I recently read four chapters on the 'preservation' of 'historic' Philadelphia (temporary capital of the United States 1790-1800) in L. Mumford's Highway and the City. I actually found out about these texts from John Young vis-à-vis 'talk' about reenactment and "re" words. It seems that Mumford was lecturing at the University of Pennsylvania in the late 1940s and that was when the historic districts around Independence Hall (actually the Pennsylvania State House) were being newly planned and 'preserved'. I was surprised at how unprecedented American historic preservation was at that time, and then how the preservation actions taken in Philadelphia in turn set America's historic preservation precedents and standards. Growing up in Philadelphia in the 1960s and going to architecture school here in the 1970s (the Bicentennial and all that, like Legionnaire's Disease) made one hyper aware of historic preservation; I didn't think then at how 'new' it all was.
Another interesting factor I found out is that half of Philadelphia's historic district is run by the Federal government and half is run by the State of Pennsylvania--I'm pretty sure Independence Hall is still owned by Pennsylvania, and the ruins of the Morris House are within the part run by Pennsylvania as well.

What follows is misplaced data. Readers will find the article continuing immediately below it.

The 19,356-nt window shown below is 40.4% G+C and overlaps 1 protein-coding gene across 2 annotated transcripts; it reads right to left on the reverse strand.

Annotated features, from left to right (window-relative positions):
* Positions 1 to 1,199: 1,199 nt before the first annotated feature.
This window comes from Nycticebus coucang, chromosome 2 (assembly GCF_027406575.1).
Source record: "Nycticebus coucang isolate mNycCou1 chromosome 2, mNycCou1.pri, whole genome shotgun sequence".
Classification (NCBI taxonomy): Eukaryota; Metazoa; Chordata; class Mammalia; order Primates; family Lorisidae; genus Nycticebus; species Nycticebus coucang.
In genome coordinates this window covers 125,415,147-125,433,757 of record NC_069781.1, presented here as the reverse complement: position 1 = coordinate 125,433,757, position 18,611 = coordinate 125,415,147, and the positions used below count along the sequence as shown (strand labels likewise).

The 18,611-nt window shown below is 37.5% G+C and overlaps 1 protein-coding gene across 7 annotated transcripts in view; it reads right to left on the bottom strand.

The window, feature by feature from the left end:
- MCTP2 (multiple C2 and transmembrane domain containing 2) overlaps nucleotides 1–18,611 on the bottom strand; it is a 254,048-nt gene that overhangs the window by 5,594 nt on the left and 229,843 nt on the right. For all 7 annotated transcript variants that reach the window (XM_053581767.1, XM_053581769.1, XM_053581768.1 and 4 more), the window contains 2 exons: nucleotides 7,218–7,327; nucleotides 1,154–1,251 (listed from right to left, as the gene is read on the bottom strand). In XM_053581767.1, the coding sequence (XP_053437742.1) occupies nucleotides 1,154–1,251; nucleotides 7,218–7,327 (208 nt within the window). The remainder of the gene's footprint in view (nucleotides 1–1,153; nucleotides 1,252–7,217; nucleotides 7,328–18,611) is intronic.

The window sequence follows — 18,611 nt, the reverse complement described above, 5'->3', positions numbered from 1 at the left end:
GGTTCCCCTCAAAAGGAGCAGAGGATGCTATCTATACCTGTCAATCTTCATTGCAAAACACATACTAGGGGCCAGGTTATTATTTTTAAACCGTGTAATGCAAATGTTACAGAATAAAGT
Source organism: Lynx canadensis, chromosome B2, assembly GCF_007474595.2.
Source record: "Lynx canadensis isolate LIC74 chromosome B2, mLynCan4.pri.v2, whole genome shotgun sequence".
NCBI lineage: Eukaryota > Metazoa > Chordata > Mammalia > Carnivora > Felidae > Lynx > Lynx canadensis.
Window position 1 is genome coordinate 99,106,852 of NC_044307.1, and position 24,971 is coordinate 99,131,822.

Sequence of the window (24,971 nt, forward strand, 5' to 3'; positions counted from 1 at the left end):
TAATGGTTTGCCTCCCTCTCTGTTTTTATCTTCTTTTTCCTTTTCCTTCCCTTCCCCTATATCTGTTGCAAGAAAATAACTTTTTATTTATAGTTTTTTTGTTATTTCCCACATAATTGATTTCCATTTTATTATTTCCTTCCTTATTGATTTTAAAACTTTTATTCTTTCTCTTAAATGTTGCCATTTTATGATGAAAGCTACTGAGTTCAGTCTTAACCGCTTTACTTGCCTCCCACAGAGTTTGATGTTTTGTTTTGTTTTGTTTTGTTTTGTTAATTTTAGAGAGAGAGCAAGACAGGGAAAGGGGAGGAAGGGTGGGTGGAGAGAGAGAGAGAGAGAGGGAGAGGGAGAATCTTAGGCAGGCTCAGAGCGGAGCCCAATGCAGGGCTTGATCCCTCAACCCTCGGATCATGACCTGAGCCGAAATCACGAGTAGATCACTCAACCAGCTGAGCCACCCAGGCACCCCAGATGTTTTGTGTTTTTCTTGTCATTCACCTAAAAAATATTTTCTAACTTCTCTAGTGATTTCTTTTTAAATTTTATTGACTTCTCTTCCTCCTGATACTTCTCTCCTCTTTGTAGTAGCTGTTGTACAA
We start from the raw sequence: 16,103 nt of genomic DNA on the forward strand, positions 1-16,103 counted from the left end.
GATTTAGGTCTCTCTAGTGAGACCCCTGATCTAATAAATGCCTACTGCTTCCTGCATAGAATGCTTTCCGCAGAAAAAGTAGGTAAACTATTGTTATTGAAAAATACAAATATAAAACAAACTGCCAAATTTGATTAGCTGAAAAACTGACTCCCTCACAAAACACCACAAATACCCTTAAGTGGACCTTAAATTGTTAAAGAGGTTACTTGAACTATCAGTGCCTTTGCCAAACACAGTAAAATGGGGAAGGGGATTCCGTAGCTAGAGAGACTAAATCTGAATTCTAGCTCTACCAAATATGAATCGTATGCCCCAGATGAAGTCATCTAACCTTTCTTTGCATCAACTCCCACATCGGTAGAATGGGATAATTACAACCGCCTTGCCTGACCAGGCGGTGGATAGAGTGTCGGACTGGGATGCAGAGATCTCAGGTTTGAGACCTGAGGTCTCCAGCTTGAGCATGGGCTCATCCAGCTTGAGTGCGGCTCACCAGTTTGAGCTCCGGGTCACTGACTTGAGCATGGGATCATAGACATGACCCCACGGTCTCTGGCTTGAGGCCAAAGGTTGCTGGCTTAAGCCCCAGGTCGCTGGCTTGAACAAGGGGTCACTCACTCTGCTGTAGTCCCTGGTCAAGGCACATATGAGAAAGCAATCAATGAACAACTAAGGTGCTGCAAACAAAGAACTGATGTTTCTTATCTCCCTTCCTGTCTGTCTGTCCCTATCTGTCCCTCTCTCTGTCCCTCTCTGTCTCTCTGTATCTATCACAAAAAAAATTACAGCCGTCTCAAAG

Like Franklin Court (a few blocks away) designed by Venturi and Rauch in the early 1970s, the Robert Morris House is just another example of Philadelphia's great collection of premiere virtual houses.
You'd think I'd seen it all here too many times already, but the truth is that with each recent visit to Philadelphia's Historic National Park (the area run by the Federal government) I become more impressed by it each time I'm there. Maybe it's because I'm getting older myself and like to see things that endure time, but I also think it's because a nice job was done in the first place. Independence Mall (the area run by Pennsylvania) was oddly dear to me as well, even though most didn't like it because it really was lifeless, thus it is now being redone. Maybe the best plan for the Mall now is for it to be redone every twenty years or so--American [metabolic] Dreaming at its best?
06. gourmet aesthetic -- Huff; deconstruct "Geometry"
14. A completion of Hurva; holding up the roof.
15. Do I now make other Kahn completions?
Philadelphia churches, etc.